Consequences of Cyclin D1/BRCA1 Interaction in Breast Cancer Progression
Annual summary rept. 21 Mar 2003-20 Mar 2006
GEORGE WASHINGTON UNIV WASHINGTON DC
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The inheritance of one defective BRCA1 or BRCA2 allele predisposes an individual to developing breast, ovarian and T-cell cancers. In addition, in breast cancers where BRCA1 is not mutated, it is often functionally inactivated. Furthermore, cyclin D1 has been shown to be overexpressed in many cancers including breast cancer and its associates with BRCA1. Because of the crucial role of both of these proteins in cancer, it is reasonable to expect that this interaction has a significant role in tumor cells. The understanding of when this interaction occurs during cell cycle progression will help to determine the role of cyclin D1BRCA1 binding in breast cancer cells. Therefore, I hypothesize that the direct interaction of cyclin D1 with BRCA1 results in the cell cycle dependent regulation of the activity of BRCA1. In this study, I wish to identify and confirm the cell cycle dependent cyclin D1BRCA1 interaction in breast cancer cells, determine the biochemical consequence of cyclin D1BRCA1 interaction in breast cancer cells, and determine the functional consequence of BRCA1 phosphorylation in breast cancer. BRCA1s phosphorylation by cyclin D1cdk complexes may help to regulate BRCA1 s localization to the nucleus, since BRCA1 has been shown to have a cytoplasmic expression pattern, but acts primarily in the nucleus. Phosphorylation may also be important in modulating BRCA1s ability to bind DNA, either as a transcription factor or as part of a DNA damage repair complex. Determining the consequences of the interaction of cyclin D1BRCA1 could lead to a more complete understanding of how breast cancer occurs, thus leading to new treatment options.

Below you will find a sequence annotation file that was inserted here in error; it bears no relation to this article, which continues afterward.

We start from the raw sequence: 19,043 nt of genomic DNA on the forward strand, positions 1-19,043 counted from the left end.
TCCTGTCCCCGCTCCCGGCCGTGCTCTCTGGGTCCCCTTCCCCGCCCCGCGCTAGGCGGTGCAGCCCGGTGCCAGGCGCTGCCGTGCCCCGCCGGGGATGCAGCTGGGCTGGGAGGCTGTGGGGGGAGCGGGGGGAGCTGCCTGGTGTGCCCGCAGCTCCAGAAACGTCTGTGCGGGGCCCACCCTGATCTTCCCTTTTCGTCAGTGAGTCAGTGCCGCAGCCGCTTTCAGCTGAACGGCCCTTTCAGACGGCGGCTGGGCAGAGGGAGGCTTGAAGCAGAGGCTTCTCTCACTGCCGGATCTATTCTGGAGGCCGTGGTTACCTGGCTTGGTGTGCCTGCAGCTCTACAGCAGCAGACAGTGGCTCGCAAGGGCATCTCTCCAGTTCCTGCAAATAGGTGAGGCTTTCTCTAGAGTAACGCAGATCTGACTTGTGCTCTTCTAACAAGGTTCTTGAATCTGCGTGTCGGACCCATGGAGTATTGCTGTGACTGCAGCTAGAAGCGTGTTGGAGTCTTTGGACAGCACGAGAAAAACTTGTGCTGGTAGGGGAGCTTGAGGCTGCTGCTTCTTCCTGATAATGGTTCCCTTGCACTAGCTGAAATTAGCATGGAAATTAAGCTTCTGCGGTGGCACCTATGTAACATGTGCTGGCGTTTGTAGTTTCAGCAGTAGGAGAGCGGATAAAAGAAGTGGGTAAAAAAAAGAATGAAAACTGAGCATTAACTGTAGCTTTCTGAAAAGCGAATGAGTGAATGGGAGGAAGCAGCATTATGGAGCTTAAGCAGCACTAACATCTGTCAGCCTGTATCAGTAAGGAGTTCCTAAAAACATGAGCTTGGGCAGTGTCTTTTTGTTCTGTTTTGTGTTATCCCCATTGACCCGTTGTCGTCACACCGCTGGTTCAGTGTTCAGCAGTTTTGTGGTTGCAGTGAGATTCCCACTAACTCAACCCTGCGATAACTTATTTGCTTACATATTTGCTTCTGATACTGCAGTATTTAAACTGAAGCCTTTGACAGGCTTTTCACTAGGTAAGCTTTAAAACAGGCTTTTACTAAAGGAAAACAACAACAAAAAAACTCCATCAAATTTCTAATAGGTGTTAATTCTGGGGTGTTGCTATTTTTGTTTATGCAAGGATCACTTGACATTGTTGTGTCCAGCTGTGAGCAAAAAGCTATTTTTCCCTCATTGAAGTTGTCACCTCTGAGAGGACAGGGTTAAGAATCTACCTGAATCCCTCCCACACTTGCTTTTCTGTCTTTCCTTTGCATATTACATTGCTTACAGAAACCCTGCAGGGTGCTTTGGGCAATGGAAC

- Anatomy and Physiology
- Medicine and Medical Research